Sept. 19 (Bloomberg) -- The Indianapolis Colts acquired running back Trent Richardson from the winless Cleveland Browns in exchange for a first-round pick in the 2014 National Football League draft.
The Colts’ offense has lost running back Vick Ballard, tight end Dwayne Allen and guard Donald Thomas to season-ending injuries in the past seven days, with all three facing surgery.
“We need running backs,” Colts General Manager Ryan Grigson said. “We need people who can get us yards, can keep defenses honest. We’re going to run the football. Trent has proven he can run it. It’s nice to add him because he makes us better, period.”
Richardson, 23, led Cleveland with 950 yards rushing and 11 touchdowns on 267 attempts last season, with three 100-yard rushing games. This season, he has 31 carries for 105 yards.
After starting all 17 games since the Browns selected him third overall in the 2012 draft, he has 298 carries for 1,055 yards and 11 touchdowns as well as 58 receptions for 418 yards and one touchdown during his career.
Browns Chief Executive Officer Joe Banner acknowledged that the Colts, who had the 24th pick in last year’s draft after going 11-5, probably won’t repeat their 2011 season -- when they went 2-14 to earn the No. 1 overall pick and took quarterback Andrew Luck in the 2012 draft.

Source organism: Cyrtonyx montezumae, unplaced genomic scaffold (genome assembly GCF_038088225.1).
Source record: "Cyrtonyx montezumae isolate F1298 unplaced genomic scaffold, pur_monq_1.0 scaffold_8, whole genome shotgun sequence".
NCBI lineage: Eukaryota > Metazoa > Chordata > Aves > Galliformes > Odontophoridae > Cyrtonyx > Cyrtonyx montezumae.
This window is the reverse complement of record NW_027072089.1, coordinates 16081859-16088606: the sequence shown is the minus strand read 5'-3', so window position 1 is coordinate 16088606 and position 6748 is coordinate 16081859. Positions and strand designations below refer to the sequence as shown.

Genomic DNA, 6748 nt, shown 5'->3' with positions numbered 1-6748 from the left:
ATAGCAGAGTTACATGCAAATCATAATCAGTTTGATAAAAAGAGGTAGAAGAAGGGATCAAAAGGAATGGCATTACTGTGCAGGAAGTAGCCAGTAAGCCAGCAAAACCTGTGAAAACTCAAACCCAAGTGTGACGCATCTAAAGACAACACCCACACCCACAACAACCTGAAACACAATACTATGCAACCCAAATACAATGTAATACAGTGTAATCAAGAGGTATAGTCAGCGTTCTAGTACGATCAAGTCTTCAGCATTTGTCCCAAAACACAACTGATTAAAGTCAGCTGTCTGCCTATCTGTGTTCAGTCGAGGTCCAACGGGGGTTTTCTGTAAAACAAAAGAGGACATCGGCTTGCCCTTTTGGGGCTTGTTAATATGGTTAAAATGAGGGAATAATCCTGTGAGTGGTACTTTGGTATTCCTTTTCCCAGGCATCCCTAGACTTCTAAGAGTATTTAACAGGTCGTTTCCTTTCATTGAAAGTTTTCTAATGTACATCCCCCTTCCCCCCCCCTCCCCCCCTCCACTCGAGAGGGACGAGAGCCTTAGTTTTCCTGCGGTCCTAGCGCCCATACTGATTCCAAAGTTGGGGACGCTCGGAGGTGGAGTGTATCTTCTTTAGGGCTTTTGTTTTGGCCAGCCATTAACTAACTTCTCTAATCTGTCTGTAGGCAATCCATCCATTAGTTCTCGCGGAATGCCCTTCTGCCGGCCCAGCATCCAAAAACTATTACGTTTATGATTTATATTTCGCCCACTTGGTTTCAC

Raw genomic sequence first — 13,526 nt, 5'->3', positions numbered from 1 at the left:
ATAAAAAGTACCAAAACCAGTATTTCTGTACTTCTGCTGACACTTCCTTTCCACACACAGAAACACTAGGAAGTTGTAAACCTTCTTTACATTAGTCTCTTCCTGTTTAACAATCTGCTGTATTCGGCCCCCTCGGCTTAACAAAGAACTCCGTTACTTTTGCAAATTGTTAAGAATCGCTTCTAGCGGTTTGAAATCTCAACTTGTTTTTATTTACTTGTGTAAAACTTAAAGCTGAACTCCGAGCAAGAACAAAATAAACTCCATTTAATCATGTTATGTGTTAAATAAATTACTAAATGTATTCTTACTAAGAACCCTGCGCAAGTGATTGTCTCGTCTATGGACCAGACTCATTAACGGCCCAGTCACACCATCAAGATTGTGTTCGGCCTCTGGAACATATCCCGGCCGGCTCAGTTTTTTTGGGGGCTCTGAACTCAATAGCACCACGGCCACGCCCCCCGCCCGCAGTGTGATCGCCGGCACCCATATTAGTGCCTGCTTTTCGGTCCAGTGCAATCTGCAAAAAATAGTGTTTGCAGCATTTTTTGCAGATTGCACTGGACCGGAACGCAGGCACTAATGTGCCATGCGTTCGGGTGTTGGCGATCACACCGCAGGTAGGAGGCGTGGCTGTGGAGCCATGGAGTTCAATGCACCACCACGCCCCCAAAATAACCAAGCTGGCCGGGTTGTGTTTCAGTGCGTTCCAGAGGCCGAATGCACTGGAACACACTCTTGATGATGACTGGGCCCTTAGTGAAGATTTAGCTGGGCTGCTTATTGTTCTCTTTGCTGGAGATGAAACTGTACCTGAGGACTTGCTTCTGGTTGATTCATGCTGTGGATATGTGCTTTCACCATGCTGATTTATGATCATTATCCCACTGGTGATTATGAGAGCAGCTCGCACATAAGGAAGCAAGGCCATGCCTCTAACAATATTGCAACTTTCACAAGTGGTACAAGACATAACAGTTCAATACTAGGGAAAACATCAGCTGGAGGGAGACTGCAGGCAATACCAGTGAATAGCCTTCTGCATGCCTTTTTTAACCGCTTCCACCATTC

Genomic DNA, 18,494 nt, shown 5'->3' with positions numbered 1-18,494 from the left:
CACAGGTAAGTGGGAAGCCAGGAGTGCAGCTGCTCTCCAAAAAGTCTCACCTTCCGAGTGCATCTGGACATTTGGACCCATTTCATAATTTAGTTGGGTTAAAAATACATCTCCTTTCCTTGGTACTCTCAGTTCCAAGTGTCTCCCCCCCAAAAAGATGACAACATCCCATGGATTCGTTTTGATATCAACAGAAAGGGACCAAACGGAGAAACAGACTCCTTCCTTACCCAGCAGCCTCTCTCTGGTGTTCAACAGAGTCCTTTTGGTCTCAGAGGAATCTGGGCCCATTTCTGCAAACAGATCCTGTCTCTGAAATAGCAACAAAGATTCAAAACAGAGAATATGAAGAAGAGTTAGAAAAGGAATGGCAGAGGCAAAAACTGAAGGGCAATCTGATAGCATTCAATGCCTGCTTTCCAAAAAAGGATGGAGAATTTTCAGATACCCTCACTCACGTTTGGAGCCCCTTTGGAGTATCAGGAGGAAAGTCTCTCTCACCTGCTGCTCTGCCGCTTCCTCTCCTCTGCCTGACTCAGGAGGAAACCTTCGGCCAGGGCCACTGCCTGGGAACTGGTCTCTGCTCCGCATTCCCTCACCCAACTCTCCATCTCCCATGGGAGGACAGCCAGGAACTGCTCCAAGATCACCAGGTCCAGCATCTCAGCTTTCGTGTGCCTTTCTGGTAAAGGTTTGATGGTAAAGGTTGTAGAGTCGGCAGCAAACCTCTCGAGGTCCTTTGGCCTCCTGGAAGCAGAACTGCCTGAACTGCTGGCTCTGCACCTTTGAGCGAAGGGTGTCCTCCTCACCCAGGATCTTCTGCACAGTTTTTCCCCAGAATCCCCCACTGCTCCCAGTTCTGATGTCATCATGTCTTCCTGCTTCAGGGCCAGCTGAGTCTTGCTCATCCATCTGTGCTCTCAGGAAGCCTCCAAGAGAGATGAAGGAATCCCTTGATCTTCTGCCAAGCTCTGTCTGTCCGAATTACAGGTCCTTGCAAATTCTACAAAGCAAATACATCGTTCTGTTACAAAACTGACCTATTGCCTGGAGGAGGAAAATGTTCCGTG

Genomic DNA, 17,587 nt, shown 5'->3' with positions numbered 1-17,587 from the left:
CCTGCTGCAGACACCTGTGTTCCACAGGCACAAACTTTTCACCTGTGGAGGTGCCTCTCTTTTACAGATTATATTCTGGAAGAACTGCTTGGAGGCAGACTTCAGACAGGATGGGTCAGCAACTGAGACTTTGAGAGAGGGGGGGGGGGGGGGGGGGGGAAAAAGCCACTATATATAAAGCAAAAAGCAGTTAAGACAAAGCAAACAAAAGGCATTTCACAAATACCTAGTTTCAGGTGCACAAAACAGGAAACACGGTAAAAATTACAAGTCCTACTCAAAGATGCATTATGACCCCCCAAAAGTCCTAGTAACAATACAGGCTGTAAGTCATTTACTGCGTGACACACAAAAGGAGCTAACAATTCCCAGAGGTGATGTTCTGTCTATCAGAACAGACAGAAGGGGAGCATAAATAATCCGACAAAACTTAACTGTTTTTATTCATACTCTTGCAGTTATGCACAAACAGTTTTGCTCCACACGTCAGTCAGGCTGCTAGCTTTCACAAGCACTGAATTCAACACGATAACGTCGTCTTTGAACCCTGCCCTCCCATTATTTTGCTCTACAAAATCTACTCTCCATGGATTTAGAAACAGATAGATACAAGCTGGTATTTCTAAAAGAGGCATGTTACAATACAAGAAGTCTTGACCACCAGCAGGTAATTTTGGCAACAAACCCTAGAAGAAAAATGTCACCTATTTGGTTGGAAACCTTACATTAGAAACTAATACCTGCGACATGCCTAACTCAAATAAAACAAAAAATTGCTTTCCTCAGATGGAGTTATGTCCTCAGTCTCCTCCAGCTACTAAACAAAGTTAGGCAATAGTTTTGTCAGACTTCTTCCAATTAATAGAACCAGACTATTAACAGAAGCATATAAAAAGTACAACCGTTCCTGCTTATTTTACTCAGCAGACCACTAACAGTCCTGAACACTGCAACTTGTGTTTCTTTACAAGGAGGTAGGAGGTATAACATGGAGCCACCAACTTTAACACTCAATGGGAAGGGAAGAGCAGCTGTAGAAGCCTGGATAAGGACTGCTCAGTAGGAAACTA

“They’re 1-1 and there’s 14 games to go,” Banner said last night in a news conference. “It’s reasonable to expect that they’re a good team but we’ll see how the year goes.”
In 1983, the Tampa Bay Buccaneers gave up a first-round draft pick to the Cincinnati Bengals to acquire quarterback Jack Thompson. When the Buccaneers went a league-worst 2-14, the Bengals got the No. 1 pick in the 1984 draft.
Banner said the Browns (0-2) profited by trading Richardson.
“As we looked forward to what we need to get accomplished, we felt this was good value and gave us an opportunity to accomplish what we want to do as we go forward,” Banner told reporters.
Trade talks between the Colts and Browns started two days ago, Banner said.
“This was more about the moment that presented itself based on the situation the Colts found themselves in,” Banner said. “It wasn’t something where we could say, ‘Can you wait three weeks and let us think about this or learn more?”’
Richardson’s addition to the Colts’ roster had little impact on Indianapolis’ odds of winning the Super Bowl, said R.J. Bell, founder of Pregame.com in Las Vegas.
“Sportsbooks with a larger client base of casual bettors have improved Indy’s odds from around 75-1 to 50-1 to win the Super Bowl,” Bell said in an e-mail. “Sportsbooks with a larger client base of sophisticated bettors have not improved Indy’s odds. These sharper bettors acknowledge that Richardson is a big name, but do not expect him to make much of a difference.”
Richardson, in three seasons at the University of Alabama, helped the Crimson Tide capture national championships in 2009 and 2011. He had 3,130 career yards rushing and 35 touchdowns on 540 attempts while adding 69 receptions for 730 yards and seven touchdowns. He also returned 28 kickoffs for 720 yards with one touchdown.
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